The <a href="https://donatoroque.blogspot.com/2016/07/resized-raid-array.html">last post,</a> I was talking about resizing a component of my existing RAID. I was worried about losing data.
Here's how I did it without data loss.
/dev/md0 /dev/sdb1 2TB
I am increasing the size of the partition and it's an important distinction because the order of the steps would be different otherwise. Check the status of the RAID array with:
Put a fail flag on the partition and remove it.
$sudo mdadm /dev/md0 -fail /dev/sdb1 --remove /dev/sdb1
Then we have to use fdisk to handle the physical resizing of the device. fdisk is an interactive application in text mode. So-
$sudo fdisk /dev/sdb1
-h for help
-p for primary partition
-n new partition
if unsure choose the default option.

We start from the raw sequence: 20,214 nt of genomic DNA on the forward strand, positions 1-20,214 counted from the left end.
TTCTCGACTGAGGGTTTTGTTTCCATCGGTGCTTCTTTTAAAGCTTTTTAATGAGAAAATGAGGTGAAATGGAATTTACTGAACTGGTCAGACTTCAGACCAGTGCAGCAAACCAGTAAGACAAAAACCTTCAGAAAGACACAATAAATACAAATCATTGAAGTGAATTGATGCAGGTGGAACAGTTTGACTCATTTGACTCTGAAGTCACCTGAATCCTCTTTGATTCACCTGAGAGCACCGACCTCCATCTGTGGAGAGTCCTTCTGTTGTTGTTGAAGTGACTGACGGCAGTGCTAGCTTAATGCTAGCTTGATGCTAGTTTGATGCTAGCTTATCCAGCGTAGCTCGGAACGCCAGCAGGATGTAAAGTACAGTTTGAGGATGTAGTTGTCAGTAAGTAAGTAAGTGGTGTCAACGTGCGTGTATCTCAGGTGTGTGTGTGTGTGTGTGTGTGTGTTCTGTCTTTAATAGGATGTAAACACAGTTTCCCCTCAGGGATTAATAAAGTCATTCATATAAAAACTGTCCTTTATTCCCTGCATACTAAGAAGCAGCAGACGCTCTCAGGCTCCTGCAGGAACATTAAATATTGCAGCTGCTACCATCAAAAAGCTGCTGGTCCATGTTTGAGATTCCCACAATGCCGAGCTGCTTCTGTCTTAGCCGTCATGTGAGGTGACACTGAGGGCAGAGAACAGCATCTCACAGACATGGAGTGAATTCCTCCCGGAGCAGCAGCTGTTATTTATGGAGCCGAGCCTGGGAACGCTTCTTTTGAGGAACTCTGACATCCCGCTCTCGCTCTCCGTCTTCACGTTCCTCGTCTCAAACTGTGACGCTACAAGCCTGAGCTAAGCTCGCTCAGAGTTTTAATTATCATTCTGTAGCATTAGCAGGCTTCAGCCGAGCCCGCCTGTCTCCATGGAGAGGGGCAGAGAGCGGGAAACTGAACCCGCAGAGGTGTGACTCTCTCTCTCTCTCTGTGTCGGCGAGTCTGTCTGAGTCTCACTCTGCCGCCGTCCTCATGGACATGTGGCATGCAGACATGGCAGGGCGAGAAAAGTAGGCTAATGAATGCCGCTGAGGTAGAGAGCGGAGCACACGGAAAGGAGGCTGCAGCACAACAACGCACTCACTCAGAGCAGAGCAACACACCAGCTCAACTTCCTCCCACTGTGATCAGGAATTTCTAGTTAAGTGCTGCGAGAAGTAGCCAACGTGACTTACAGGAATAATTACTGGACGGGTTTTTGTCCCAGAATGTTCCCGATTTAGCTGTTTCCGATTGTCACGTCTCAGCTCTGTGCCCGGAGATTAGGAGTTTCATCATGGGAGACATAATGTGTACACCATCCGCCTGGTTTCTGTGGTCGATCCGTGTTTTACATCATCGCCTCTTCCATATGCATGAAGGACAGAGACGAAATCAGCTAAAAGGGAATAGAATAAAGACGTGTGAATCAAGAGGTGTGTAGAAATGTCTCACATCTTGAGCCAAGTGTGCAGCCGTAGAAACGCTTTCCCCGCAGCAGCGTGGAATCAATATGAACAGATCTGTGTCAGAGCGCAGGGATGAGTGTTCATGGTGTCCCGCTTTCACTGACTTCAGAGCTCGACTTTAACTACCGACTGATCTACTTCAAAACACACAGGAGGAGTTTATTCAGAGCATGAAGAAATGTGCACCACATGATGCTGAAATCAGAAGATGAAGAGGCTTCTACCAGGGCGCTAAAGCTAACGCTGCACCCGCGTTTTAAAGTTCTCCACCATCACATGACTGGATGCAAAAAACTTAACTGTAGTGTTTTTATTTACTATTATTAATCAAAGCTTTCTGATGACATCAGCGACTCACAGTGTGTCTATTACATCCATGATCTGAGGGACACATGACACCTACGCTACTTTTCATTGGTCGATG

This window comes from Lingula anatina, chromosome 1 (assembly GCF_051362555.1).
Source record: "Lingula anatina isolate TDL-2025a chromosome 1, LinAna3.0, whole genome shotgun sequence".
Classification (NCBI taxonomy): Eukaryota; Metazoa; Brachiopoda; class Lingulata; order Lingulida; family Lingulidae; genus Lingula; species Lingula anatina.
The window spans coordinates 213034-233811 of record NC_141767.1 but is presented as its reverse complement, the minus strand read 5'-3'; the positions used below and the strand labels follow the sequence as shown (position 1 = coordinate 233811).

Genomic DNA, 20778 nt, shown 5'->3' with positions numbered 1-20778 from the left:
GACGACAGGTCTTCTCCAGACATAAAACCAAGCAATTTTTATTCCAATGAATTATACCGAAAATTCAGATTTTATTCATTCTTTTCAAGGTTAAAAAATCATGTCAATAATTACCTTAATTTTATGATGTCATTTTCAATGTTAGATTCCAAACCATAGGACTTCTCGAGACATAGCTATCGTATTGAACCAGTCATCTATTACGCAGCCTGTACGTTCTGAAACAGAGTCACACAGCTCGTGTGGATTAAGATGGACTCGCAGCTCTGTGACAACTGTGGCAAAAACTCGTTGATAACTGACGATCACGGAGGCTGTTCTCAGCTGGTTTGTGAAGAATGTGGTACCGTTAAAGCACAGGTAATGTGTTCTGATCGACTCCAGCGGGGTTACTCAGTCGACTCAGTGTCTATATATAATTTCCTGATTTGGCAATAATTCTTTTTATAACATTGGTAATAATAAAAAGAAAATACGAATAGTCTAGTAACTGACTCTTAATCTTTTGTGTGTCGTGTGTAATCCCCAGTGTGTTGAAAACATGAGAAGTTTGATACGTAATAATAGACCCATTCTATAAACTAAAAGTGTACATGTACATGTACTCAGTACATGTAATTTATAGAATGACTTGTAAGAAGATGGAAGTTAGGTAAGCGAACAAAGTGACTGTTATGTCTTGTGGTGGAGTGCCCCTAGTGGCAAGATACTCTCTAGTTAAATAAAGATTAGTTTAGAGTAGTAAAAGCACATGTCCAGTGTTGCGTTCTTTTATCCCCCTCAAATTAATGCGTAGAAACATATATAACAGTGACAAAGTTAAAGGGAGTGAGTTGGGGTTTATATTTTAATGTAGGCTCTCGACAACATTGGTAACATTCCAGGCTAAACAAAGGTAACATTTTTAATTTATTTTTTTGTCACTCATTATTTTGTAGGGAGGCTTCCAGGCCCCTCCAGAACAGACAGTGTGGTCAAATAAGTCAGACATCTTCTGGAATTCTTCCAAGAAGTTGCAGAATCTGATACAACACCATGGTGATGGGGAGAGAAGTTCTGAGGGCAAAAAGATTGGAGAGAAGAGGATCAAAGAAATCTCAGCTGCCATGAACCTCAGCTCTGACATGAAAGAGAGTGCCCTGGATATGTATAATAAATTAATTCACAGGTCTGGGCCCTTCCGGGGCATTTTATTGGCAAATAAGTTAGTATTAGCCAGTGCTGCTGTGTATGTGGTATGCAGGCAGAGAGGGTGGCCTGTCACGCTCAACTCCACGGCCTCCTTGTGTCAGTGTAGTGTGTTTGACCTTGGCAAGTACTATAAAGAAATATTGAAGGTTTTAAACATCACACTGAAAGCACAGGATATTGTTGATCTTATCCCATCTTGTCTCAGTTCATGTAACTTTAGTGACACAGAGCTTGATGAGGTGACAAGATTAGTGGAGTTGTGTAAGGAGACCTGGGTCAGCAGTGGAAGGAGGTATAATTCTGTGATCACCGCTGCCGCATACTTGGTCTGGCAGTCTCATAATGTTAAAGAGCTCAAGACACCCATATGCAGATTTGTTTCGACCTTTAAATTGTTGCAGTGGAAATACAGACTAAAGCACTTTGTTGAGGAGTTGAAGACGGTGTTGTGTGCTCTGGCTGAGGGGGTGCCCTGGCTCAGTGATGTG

-q to quit without saving
-w to write the changes, now think first before hitting enter here
I used fdisk to create a new partition utilizing the entire 2TB device. I made an additional step here to check the filesystem after I created a new partition. Use fsck to verify the integrity of the ext3/ext4 filesystem. You should make sure to unmount the partition before checking with e2fsck. It will offer to fix errors you have to press consent or y for the process to continue, otherwise, use the -p switch to allow e2fsck to automatically repair the filesystem without human or administrator intervention.
$sudo e2fsck /dev/sdb1
Re-add the partition to the RAID array.
$sudo mdadm -a /dev/md0 /dev/sdb1
I had to wait 2 hours for the RAID to synchronize and then proceed to the next partition or the next step. Check the status of the synchronization with:
Do this steps one partition at a time.
Increase the size of the array with:
$sudo mdadm --grow /dev/md0 -z max
$sudo mdadm --grow /dev/md0 -z [size]
Increase the size of the ext3/ext4 filesystem with:
$sudo resize2fs /dev/md0 [size]
If the size is not specified, the default is the size of the partition.
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